Monday, November 28, 2011

Failure Is The Plan The Plan Is Death

As it turns out, failure was an option after all.

And, in point of fact, it turns out that failure was the only option.

Failure, it seems, was hardwired into the plan right from the very start.

Try to imagine my surprise.

Back in the early 70’s, writing under the penname James Tiptree Jr., the haunted writer Alice Bradley Sheldon penned a sad and chilling story.

It was intended, this story, as a cautionary tale, a terrible example of instinct and biology over reason and intelligence.

Now, there is nothing particularly unusual about that per se, given that Dr. Sheldon wrote many subtly chilling stories in the 70’s, arguably some of the most chilling and subtle tales ever put down on paper (seriously, read The Screwfly Solution sometime, that goddamned thing still gives me the willies, especially when you realize what Sheldon was really getting at).  Sheldon herself was a deeply troubled and tragic figure whose life ended in a manner right out of one of her dark and terrible nightmares, but in spite of – or maybe because of –  her demons she was also a complex and fascinating storyteller and an absolute master of disturbing cautionary tales – unsurprising given that her docorate was in psychology and that she had been many things in her strange life, from a wealthy Hyde Park socialite on safari in darkest Africa to WWII soldier to Cold War CIA spook to chicken farmer to award winning writer and finally to cunning murderer and a suicide (the noun, not the verb).

In Love Is The Plan The Plan Is Death, Sheldon told the story of a spider-like creature doomed by inexorable biology to first a gradual loss of its intelligence and self awareness, and then ultimately to violent death – squint your eyes and think Alzheimer’s victim crossed with a praying mantis’ sex life dropped into the middle of a war zone and you’re in something resembling roughly the right ballpark. Imagine how terrible a life-cycle that would be for any sentient being. Self destruction is hardwired into the creature’s genes.  In the story, the pitiful protagonist is fully aware of what is happening and struggles heroically against its fate, having come to believe that love can indeed conquer all – even genes.

Sheldon wasn’t a happy person and her stories rarely, if ever, had a happy ending.  At the end of Plan, the poor creature succumbs to the mindless unthinking individual tragedy of its species’ fate – for in Sheldon’s world brutal biology cannot be denied, even by love (and here there is a truly horrible parallel to Alice Sheldon’s own fate, but I’ll leave that as an exercise to the reader*).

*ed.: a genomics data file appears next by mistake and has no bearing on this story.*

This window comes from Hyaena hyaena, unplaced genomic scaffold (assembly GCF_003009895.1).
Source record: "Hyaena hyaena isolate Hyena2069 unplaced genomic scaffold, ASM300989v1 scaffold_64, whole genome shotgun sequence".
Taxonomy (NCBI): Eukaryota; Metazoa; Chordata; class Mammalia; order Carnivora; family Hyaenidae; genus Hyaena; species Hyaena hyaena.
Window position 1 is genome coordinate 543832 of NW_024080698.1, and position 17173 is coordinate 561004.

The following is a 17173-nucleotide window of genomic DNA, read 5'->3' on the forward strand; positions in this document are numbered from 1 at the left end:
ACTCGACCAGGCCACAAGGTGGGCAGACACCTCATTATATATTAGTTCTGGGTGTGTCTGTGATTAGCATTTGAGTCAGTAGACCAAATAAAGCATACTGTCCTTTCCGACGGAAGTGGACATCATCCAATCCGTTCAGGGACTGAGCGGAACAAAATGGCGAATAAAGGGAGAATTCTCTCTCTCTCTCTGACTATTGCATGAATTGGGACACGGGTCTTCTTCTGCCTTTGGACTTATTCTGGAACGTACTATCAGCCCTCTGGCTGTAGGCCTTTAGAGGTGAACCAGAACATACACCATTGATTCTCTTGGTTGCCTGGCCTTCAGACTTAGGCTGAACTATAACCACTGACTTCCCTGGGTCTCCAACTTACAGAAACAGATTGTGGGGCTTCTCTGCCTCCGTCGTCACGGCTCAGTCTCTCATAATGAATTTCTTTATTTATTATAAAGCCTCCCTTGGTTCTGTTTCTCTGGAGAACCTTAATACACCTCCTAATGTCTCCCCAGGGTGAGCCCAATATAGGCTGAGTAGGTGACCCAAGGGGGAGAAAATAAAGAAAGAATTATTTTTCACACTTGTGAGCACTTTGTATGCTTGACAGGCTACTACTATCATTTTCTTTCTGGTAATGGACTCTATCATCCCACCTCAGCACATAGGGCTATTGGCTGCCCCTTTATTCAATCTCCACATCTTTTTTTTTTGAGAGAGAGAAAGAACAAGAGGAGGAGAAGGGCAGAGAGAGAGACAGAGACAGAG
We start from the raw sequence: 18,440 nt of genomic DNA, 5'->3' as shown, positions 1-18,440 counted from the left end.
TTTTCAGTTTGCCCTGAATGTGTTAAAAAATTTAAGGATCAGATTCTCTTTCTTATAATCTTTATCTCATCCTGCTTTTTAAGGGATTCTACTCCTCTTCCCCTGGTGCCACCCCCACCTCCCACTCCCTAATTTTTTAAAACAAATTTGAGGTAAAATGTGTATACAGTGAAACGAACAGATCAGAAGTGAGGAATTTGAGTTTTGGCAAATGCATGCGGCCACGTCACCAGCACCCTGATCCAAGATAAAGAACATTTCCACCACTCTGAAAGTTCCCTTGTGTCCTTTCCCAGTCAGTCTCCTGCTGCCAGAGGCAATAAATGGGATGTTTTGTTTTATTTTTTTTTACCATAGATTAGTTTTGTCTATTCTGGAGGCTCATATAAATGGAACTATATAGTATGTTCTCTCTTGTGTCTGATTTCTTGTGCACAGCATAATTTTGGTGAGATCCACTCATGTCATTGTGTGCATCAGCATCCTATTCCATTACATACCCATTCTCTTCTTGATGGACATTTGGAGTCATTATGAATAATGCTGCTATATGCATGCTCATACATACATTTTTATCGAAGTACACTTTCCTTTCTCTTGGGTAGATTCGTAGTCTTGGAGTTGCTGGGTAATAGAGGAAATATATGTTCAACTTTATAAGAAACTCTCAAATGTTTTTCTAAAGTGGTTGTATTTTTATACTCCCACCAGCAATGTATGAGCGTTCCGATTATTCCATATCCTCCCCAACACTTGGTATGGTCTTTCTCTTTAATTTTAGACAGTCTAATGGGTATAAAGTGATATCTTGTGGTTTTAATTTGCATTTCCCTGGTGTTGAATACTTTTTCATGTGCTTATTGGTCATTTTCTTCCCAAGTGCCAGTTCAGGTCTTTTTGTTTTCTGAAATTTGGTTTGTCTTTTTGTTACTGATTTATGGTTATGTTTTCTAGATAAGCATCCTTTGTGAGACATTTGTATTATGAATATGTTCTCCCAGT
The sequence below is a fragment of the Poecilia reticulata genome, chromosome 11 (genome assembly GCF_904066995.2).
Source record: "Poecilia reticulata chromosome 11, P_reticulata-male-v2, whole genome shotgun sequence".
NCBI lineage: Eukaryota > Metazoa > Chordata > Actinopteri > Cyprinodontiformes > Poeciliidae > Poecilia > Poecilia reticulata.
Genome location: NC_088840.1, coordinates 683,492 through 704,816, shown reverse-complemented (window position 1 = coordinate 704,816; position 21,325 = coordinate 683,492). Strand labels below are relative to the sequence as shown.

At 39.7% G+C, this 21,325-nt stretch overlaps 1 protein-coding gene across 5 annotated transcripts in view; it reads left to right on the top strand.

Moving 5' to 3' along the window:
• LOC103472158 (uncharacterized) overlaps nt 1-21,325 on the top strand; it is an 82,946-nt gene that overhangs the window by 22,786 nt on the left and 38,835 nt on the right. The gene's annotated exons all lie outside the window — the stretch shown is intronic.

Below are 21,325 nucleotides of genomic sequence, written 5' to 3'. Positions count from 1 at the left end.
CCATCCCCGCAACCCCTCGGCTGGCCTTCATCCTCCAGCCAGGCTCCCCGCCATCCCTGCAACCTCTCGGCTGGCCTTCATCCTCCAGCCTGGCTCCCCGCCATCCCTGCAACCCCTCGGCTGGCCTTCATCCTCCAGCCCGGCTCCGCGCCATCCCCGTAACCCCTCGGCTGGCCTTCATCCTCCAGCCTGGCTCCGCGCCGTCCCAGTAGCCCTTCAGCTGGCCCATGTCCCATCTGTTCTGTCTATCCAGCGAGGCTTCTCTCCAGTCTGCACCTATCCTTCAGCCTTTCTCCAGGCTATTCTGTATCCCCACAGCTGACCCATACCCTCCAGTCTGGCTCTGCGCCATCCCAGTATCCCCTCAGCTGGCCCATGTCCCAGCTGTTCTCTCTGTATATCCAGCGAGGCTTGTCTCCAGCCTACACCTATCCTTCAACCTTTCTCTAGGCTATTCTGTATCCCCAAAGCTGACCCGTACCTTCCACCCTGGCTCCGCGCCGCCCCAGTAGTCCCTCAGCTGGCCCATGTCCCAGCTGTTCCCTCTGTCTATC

I couldn’t help but be reminded of Love Is The Plan The Plan Is Death last week when the so-called Congressional Super-Committee emerged at last from its spider hole and announced triumphantly that they had succeeded in failing – exactly as planned.

Like most Americans, I suspect, I was disgusted but not surprised.

As I wrote in the previous post, the committee’s failure to reach any kind of agreement on debt reduction is a surprise to absolutely nobody, except perhaps the aforementioned lovesick spider. 

The committee itself was born of failure on the part of Congress – failure to do the job that Congress was elected to do in the first place, failure to keep their oath so help me God, failure to place their duty to country above their personal agendas and politics, failure to listen to all of their constituents and not just the ones with the open checkbooks, failure to perform their Constitutionally and legally mandated function, failure of leadership, failure of reason and intellect, failure of democratic government, and a complete and utter failure of moral courage. 

The Super-Committee was designed to fail  by a Congress that is itself an utter failure.  It was stocked with men and women who swore to fail – how different would our situation be today if only these same disingenuous sons of bitches had fought as steadfastly for their oath to the people and the country and the Constitution as they do for their non-binding promise of allegiance to a rich lobbyist?

Sadly, the creation and ultimate inevitable failure of the super-committee is itself not the disease, it’s a symptom of a much deeper malady.

Because, see, ultimately the mere existence of such a congressional super-committee is an expression of abject failure on the part of Americans to maintain and operate their democracy in any but the most mindless and instinctual manner. 

Failure, it would seem, was hardwired into the committee’s genes right from the day of its birth.

I’ve written about the inexorability of fate before. 

But here’s the thing: as I said in The Inexorable White Whale, the simple truth of the matter is that I don’t, in fact, believe in fate or destiny or pre-ordination. You can change your fate. You can. There are a thousand places, more, where we can change the course of our history. 

We know what has to be done.

We are not Sheldon’s alien spider.

Failure is not hardwired into our genes.

The super-committee didn’t have to fail.  It could have worked. It could have worked if its members had placed the nation above their own childish politics.  It could have worked if those who formed the committee and selected its members actually wanted it to succeed. It could have worked if Americans demanded that it succeed and held its members responsible for failure.

But of course, the very same thing could be said of Congress itself – and should be. Every single day.

The super-committee is an admission by Congress that they, both the House and Senate, are unable and unwilling to avoid descent into mindless savagery.